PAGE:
Photos by Keely Grace
Zingerman’s Roadhouse recently hosted Biscuits for Your Outside Man, A Fundraiser Dinner for the Music Maker Relief Foundation. The night featured eclectic sounds of Grammy Award winning musician Dom Flemons (a founding member of the Carolina Chocolate Drops) and a delicious Southern-inspired menu from Chef Alex Young.
“This is our 12th annual African American Foodways Dinner,” said Ari Weinzweig. “It’s the single dinner that we’ve done more than every other dinner.” Past events have honored Malinda Russell, whose 1866 cookbook was the first written by a Black woman, as well as soul food and African American street vendors.
This year’s sold out event raised over $3,000 for the Music Maker Relief Foundation, an outstanding non-profit organization that provides direct financial support to working-class musicians 55 years or older, who have yearly income of less than $18,000 (the average income for the over 400 artists they serve is $5,000 a year) and are rooted in the Southern musical tradition. The organization offers a variety of services, including monthly stipends for groceries and medical care, a professional development program that produces CDs for artists to sell, and a program called Cultural Access, which gives these wonderful musicians access to play venues, like the Lincoln Center, Carnegie Hall and the Newport Folk Festival.
For this dinner, Music Maker Relief Foundation founder Timothy Duffy was on hand and spoke on what inspired him to start the organization. “The music that created our American vernacular after The Great Migration—there’s people in the culture that created this music that hold on to dear traditions,” said Duffy. “The record business never helped these people….I engaged in a program to partner with musicians hand in hand to make a better life for them and a better life for us, so we hear this treasured music.”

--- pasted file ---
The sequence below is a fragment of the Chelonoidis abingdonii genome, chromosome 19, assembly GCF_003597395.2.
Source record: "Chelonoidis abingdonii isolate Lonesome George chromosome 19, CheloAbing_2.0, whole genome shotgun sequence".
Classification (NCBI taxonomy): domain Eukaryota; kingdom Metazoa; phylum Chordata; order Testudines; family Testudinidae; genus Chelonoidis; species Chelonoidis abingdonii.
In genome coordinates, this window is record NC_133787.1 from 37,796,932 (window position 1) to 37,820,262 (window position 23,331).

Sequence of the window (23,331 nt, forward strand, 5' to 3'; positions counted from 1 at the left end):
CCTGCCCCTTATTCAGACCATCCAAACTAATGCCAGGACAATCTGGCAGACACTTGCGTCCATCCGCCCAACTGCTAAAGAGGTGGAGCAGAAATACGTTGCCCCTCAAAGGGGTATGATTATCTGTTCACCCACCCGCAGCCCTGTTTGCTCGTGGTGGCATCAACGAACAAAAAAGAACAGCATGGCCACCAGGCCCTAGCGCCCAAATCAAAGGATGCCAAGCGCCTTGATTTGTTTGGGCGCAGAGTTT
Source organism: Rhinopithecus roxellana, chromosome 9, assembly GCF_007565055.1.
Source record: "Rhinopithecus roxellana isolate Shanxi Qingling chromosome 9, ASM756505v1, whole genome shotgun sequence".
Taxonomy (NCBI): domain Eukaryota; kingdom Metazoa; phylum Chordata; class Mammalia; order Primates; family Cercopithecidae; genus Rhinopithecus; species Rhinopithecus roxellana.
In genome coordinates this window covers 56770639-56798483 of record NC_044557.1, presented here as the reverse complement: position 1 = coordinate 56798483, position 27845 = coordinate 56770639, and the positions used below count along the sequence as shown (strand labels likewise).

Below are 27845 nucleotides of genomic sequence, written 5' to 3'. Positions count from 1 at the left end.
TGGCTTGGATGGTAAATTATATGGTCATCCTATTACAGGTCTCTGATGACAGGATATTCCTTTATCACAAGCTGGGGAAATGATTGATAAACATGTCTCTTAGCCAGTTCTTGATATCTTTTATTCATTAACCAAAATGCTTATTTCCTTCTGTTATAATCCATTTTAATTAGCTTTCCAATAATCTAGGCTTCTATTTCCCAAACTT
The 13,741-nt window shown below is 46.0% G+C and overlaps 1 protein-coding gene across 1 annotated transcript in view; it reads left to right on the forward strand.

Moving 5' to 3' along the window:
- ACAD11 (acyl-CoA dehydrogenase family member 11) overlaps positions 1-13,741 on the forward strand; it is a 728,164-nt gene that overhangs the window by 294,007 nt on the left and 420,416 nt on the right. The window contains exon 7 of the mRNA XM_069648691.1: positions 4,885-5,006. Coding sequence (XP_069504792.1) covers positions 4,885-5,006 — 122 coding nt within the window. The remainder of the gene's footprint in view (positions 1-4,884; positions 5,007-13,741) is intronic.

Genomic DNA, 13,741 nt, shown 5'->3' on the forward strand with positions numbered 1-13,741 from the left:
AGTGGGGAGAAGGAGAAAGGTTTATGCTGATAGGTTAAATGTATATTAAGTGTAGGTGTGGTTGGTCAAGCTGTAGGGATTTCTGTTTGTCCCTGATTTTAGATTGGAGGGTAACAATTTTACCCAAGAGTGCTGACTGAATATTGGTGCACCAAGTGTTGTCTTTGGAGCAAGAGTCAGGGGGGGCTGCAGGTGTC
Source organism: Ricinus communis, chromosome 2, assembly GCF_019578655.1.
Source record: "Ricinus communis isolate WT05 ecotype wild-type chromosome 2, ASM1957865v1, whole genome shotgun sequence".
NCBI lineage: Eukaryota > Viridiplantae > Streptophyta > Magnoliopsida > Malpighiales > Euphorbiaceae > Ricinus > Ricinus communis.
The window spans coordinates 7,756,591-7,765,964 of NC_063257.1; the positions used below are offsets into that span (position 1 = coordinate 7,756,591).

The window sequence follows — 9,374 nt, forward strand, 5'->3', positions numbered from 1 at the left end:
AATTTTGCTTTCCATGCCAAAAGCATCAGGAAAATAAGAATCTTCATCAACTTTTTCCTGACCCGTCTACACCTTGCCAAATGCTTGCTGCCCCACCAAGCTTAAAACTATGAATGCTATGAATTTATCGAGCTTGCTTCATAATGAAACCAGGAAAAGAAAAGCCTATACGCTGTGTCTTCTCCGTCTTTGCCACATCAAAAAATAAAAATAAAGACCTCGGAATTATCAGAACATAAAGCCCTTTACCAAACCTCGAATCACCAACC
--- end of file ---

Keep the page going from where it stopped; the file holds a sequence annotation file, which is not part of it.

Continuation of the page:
Flemons stressed the cultural significance of the music and the relief it has historically provided to African American artists and their audiences. “There’s such heavy history with all this music here,” he says. “There’s a lot of oppression, there’s a lot of misrepresentation, and a lot appropriation that’s been within the culture. One of the things that has made it so we as a people have been able to move forward has been those good times and finding a way to laugh. Almost like a little release valve…just like we’re getting together tonight.”
The menu, which was inspired by tracks from Music Makers’ new food-themed compilation album “Biscuits for Your Outside Man,” was a hit. Starting with fluffy, buttery biscuits, it also featured cabbage pie with Broadbent smoked sausage, cornmeal fried catfish, BBQ ribs, black eyed peas with noisette vinaigrette, chicken pot pie, and baked macaroni and cheese. Dessert was cherry pie and banana pudding served with a Nilla wafer and fried fat back (per Dom’s very special request!).
Check out the photos:
Ari and Dom Flemons
Black eyed peas with noisette vinaigrette
Timothy Duffy, the founder of Music Maker Relief Foundation
Behind the scenes, in the Roadhouse kitchen
Cherry pie and banana pudding with fried fat back
Chicken pie and cornmeal fried catfish with greasy greens and mac & cheese